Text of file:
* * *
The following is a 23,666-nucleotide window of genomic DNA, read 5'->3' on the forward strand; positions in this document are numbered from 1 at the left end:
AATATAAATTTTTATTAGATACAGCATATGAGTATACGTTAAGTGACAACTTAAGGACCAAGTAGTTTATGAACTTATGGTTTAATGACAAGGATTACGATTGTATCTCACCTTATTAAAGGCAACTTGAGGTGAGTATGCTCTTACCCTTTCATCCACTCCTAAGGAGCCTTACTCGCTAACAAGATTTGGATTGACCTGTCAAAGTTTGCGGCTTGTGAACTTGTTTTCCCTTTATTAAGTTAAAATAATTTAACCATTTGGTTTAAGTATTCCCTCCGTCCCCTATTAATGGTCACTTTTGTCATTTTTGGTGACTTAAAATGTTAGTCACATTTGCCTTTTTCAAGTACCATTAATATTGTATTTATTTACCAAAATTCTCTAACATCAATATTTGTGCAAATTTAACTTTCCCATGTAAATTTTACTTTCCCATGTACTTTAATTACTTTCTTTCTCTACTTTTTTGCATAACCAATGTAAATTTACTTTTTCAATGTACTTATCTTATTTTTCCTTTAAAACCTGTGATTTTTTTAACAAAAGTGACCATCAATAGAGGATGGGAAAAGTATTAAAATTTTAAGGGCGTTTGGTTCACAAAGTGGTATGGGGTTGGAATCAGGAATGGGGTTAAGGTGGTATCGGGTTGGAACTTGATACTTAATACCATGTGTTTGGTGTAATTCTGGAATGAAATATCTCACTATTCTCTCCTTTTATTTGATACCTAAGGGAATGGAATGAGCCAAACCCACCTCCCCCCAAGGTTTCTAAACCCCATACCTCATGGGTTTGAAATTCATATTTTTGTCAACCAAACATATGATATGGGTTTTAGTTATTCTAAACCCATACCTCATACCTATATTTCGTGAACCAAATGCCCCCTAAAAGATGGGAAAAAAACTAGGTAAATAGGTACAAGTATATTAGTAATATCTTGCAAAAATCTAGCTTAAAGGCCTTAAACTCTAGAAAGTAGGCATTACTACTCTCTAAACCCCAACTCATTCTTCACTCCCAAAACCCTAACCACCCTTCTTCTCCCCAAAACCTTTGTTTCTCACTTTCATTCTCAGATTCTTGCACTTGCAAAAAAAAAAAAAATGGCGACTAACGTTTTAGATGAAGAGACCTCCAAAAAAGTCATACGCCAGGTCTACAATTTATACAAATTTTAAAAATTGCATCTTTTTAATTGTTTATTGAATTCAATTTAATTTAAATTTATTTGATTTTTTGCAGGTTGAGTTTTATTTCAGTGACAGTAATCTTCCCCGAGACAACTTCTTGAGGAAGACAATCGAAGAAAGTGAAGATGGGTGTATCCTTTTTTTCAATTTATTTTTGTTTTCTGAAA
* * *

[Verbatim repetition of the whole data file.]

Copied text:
The following is a 23,666-nucleotide window of genomic DNA, read 5'->3' on the forward strand; positions in this document are numbered from 1 at the left end:
AATATAAATTTTTATTAGATACAGCATATGAGTATACGTTAAGTGACAACTTAAGGACCAAGTAGTTTATGAACTTATGGTTTAATGACAAGGATTACGATTGTATCTCACCTTATTAAAGGCAACTTGAGGTGAGTATGCTCTTACCCTTTCATCCACTCCTAAGGAGCCTTACTCGCTAACAAGATTTGGATTGACCTGTCAAAGTTTGCGGCTTGTGAACTTGTTTTCCCTTTATTAAGTTAAAATAATTTAACCATTTGGTTTAAGTATTCCCTCCGTCCCCTATTAATGGTCACTTTTGTCATTTTTGGTGACTTAAAATGTTAGTCACATTTGCCTTTTTCAAGTACCATTAATATTGTATTTATTTACCAAAATTCTCTAACATCAATATTTGTGCAAATTTAACTTTCCCATGTAAATTTTACTTTCCCATGTACTTTAATTACTTTCTTTCTCTACTTTTTTGCATAACCAATGTAAATTTACTTTTTCAATGTACTTATCTTATTTTTCCTTTAAAACCTGTGATTTTTTTAACAAAAGTGACCATCAATAGAGGATGGGAAAAGTATTAAAATTTTAAGGGCGTTTGGTTCACAAAGTGGTATGGGGTTGGAATCAGGAATGGGGTTAAGGTGGTATCGGGTTGGAACTTGATACTTAATACCATGTGTTTGGTGTAATTCTGGAATGAAATATCTCACTATTCTCTCCTTTTATTTGATACCTAAGGGAATGGAATGAGCCAAACCCACCTCCCCCCAAGGTTTCTAAACCCCATACCTCATGGGTTTGAAATTCATATTTTTGTCAACCAAACATATGATATGGGTTTTAGTTATTCTAAACCCATACCTCATACCTATATTTCGTGAACCAAATGCCCCCTAAAAGATGGGAAAAAAACTAGGTAAATAGGTACAAGTATATTAGTAATATCTTGCAAAAATCTAGCTTAAAGGCCTTAAACTCTAGAAAGTAGGCATTACTACTCTCTAAACCCCAACTCATTCTTCACTCCCAAAACCCTAACCACCCTTCTTCTCCCCAAAACCTTTGTTTCTCACTTTCATTCTCAGATTCTTGCACTTGCAAAAAAAAAAAAAATGGCGACTAACGTTTTAGATGAAGAGACCTCCAAAAAAGTCATACGCCAGGTCTACAATTTATACAAATTTTAAAAATTGCATCTTTTTAATTGTTTATTGAATTCAATTTAATTTAAATTTATTTGATTTTTTGCAGGTTGAGTTTTATTTCAGTGACAGTAATCTTCCCCGAGACAACTTCTTGAGGAAGACAATCGAAGAAAGTGAAGATGGGTGTATCCTTTTTTTCAATTTATTTTTGTTTTCTGAAA